Black children, and we can go back as far as Carter G. Woodson in the Mis-Education of the Negro who talked about the fact that Black children who were the descendants of those who are owned have a different educational need than white children were the descendants of those who owned and have an entitlement to privilege, which is why even in those integrated spaces, white children carry a superiority complex, and Black and brown children carry an inferiority complex. If our education policies are not designed to address that, the money we put into these schools will be meaningless because the heart of the issue is not being addressed.
Tanzina: Cecilia, we've got about a minute left in the segment, I want to address exactly what Lurie said. For Latino students, we are in a very hostile environment right now for a lot of Latinos in the United States. How do we get past this, in your opinion, in a minute left?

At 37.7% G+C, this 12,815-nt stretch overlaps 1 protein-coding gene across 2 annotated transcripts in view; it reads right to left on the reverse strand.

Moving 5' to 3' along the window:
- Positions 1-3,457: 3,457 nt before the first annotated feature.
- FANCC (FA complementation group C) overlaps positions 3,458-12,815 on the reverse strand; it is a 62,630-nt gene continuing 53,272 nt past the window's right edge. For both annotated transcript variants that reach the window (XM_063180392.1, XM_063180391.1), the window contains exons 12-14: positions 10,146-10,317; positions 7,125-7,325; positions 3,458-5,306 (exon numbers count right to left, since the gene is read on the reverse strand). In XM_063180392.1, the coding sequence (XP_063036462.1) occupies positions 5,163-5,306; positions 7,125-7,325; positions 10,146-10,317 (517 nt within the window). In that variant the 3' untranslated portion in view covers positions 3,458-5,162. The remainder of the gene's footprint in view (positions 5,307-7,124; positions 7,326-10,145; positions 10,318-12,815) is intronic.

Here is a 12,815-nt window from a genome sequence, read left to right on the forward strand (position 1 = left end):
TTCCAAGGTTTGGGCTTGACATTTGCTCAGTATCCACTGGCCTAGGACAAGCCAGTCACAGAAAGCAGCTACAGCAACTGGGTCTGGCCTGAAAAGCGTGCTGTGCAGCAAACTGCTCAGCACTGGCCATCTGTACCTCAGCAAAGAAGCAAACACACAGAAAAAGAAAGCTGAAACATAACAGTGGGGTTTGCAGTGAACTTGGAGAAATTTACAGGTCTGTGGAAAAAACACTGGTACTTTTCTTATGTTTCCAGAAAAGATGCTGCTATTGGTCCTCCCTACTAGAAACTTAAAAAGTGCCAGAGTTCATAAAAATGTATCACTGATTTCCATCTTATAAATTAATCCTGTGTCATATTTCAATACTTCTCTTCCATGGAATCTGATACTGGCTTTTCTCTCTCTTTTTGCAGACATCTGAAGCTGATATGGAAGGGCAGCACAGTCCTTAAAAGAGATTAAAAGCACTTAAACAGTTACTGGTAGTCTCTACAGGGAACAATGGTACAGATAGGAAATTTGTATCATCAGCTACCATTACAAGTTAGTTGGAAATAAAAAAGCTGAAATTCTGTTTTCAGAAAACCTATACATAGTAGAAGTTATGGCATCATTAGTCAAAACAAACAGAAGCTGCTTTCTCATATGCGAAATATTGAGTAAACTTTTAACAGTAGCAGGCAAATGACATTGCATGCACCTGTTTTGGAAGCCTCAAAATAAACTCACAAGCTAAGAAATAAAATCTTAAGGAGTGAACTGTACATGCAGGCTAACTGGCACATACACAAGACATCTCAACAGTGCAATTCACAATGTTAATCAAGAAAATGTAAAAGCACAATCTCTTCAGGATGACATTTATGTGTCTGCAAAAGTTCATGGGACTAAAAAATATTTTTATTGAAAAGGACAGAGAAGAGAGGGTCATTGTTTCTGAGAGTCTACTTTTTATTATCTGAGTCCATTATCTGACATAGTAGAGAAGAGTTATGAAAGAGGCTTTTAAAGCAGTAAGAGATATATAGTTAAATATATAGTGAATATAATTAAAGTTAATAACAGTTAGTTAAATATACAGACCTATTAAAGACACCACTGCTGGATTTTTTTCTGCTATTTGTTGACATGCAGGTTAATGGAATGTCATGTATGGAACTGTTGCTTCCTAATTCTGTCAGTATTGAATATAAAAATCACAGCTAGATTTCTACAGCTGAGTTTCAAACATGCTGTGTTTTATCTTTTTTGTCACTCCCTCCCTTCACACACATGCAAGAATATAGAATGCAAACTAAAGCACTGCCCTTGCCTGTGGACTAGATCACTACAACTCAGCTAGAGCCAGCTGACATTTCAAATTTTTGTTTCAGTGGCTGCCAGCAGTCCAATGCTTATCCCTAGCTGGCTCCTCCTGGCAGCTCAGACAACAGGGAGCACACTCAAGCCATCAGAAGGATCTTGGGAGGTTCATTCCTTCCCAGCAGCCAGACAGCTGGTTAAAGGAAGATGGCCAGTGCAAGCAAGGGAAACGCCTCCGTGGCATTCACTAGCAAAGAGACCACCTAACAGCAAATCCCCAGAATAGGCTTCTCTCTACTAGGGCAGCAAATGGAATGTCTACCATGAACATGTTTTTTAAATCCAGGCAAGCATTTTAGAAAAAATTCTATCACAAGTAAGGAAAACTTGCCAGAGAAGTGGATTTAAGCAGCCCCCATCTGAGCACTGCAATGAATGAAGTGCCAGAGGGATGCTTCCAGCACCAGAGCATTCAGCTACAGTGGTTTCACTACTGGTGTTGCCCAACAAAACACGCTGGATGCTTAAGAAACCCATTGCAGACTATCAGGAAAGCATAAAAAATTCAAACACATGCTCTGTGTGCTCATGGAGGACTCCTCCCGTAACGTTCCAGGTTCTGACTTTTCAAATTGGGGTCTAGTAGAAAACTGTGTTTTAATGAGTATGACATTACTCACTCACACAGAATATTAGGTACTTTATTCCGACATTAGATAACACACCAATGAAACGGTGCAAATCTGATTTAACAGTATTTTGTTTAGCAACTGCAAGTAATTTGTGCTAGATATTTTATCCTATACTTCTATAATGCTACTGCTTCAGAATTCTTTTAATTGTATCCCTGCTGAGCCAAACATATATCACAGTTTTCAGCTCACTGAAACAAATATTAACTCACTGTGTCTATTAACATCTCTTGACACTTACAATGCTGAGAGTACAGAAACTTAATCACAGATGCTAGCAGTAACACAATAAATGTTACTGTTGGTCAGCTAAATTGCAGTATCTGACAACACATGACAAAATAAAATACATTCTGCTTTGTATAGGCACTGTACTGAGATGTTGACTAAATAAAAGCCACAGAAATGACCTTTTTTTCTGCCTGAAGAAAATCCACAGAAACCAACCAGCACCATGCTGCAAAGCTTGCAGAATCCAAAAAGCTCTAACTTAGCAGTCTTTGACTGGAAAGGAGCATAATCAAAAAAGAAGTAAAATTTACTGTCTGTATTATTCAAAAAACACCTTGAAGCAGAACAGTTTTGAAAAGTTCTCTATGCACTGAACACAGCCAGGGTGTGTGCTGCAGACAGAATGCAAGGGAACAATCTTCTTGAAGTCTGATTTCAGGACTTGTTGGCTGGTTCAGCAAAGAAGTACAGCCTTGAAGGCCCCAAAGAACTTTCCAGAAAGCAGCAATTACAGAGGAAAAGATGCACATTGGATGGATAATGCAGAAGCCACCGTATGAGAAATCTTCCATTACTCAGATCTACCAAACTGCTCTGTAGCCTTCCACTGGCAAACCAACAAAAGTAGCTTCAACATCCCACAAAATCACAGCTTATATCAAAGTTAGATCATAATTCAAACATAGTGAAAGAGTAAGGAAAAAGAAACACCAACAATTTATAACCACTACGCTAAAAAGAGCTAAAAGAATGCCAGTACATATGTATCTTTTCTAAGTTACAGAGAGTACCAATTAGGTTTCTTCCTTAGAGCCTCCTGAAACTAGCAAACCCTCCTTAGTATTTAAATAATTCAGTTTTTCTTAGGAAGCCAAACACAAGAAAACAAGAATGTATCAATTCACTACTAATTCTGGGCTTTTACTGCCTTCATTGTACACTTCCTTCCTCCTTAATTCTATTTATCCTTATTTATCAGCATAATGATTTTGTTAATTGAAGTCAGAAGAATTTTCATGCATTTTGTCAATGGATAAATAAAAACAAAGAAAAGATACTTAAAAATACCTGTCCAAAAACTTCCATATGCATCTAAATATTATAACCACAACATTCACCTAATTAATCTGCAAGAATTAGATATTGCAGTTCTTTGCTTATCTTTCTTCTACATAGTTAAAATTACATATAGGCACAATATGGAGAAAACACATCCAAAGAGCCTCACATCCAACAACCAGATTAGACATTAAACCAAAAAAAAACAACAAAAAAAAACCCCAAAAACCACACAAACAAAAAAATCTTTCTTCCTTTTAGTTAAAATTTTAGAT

Cecilia: The same thing, it's policy that the Governor Brown passed the local control funding formula, and it's giving more funds to those schools in need, that have high concentrations of low-income students, underrepresented students, foster youth, English language learners. There is more resources going into the schools, but we need to make this a priority. It's not just that if we expect the funding to get there, we need to make this a policy priority and now, because there's so much to be done, and this has important consequences.
Tanzina: Cecilia Rios-Aguilar is Associate Dean of Equity, Diversity and Inclusion at the UCLA Graduate School of Education and Information Studies. Lurie Daniel Favors is General Counsel at the Center for Law and Social Justice at Medgar Evers College, CUNY. Thanks to you both.
Lurie: Thank you.
Cecilia: Thank you very much.